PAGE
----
Improving youth unemployment has always been a priority for German Chancellor Angela Merkel’s administration. On July 3, 2013, the Chancellor called a summit with 18 fellow European leaders and 28 labor ministers to discuss the issue, and the result was a promise of a “youth guarantee” that would pump €8 billion toward programs and funds to assist with the training and employment of youth. A new Erasmus-like study-abroad program will encourage students to get overseas experience, and vocational training, apprenticeships, and traineeships will be encouraged.
Germany’s youth unemployment rate in 2012 was 7.9 percent while in Greece and Spain it was at 57.9 percent and 55.2 percent, respectively. Chancellor Merkel’s push to reduce the European rate is a touching gesture given these circumstances, but criticism is pouring in domestically and internationally. Right across from the summit was an “alternative” youth summit organized by Germany’s trade union federation (DGB) and its French counterpart, hosting trade unionists who came to protest from across the continent. Merkel’s German Social Democrat challenger, Peer Steinbrück, claimed that almost three times the proposed budget would be necessary for this project to be effective.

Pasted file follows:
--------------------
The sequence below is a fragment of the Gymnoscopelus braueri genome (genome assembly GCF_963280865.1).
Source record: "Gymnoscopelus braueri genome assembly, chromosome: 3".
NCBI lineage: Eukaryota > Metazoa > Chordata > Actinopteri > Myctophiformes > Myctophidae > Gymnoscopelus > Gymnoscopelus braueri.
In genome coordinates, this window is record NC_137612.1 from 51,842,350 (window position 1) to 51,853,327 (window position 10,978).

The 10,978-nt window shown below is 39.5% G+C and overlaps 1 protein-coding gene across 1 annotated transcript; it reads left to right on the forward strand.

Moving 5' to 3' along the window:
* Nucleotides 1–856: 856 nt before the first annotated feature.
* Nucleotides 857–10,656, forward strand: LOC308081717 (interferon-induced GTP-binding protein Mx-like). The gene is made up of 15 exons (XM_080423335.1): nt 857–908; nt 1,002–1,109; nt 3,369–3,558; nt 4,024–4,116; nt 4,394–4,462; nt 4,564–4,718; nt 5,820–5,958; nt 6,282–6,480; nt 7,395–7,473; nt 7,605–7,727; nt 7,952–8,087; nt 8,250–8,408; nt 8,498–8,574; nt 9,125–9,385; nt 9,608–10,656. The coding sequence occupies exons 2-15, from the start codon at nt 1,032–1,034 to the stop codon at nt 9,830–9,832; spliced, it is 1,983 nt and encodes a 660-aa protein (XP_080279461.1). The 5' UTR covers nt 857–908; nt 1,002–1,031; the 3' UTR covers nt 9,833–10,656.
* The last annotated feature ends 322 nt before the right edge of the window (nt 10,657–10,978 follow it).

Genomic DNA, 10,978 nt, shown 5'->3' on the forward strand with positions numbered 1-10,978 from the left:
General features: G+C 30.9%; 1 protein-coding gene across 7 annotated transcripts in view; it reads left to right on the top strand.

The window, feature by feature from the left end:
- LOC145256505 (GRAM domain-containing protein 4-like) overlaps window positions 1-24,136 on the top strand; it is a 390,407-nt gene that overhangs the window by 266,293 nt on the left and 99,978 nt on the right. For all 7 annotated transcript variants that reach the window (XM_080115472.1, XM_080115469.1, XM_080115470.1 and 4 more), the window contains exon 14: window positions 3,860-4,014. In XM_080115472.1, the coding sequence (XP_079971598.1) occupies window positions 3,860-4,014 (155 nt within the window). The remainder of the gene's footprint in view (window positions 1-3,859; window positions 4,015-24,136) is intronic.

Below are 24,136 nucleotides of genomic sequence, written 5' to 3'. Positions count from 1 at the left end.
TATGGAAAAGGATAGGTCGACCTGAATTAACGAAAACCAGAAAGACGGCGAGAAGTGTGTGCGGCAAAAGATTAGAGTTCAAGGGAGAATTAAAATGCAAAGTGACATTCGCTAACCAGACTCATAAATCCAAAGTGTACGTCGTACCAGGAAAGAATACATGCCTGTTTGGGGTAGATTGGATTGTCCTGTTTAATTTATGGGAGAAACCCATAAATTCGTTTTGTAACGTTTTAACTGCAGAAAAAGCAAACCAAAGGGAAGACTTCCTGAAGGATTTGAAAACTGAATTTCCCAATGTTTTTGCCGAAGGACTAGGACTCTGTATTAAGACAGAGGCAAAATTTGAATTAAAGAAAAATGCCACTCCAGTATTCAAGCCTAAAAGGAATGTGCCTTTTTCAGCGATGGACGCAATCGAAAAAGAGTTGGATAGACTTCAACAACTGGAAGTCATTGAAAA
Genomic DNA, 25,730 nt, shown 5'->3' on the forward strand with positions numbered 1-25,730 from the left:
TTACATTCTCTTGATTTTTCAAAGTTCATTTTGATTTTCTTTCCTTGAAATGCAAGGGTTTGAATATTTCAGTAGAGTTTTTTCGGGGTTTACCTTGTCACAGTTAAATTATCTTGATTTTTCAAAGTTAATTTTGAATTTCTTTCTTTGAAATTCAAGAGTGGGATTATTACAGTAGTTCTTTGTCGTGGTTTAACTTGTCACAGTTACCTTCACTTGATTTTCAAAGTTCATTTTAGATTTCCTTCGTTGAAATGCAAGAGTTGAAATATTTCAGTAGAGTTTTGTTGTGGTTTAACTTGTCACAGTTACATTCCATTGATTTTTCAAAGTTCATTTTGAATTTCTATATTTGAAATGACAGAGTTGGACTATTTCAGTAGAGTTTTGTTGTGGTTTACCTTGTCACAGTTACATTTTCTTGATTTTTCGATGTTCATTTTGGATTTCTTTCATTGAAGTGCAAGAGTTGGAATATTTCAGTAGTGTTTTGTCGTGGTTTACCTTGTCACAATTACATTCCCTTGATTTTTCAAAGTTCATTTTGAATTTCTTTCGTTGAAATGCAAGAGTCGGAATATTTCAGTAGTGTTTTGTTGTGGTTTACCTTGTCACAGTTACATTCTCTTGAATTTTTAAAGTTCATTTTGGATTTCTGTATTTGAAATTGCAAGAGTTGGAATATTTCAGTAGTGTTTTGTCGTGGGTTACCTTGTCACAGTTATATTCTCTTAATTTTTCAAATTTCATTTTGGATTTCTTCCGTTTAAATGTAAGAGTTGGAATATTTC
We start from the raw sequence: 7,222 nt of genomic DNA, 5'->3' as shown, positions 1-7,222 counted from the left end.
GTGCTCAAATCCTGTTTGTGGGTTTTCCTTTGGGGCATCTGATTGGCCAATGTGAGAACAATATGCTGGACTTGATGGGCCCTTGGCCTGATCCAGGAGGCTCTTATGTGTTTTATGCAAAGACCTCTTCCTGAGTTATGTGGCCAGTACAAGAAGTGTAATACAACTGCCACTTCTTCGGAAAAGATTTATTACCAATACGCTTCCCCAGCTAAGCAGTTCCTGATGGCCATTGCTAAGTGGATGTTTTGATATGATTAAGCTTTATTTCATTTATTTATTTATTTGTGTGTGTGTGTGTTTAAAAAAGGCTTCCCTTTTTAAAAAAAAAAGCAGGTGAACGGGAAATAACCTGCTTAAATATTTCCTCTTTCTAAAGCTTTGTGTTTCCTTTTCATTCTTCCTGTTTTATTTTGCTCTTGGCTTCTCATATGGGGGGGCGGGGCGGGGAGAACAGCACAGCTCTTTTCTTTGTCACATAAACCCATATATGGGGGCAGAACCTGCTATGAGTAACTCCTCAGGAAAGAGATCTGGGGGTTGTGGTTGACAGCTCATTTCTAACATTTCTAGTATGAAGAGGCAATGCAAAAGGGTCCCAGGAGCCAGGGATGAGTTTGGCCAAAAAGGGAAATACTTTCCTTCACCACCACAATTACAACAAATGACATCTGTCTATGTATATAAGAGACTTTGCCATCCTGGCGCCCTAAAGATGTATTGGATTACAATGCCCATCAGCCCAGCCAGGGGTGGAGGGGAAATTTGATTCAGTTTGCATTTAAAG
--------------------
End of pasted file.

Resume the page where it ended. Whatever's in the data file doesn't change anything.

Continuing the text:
What The Economist suggests is not only being more generous with EU funds and a strong focus on vocational training, but to allow for a “more flexible and less segmented labor market” to encourage firms to hire youth, especially in the southern European countries. It also cited the positive effect of Italy’s cut in payroll taxes on the youth. European companies must be willing to offer vocational training and encourage the younger generation to join their teams. No doubt Chancellor Merkel’s initiative was a great start, but it pointed out that there is still a very long way to go.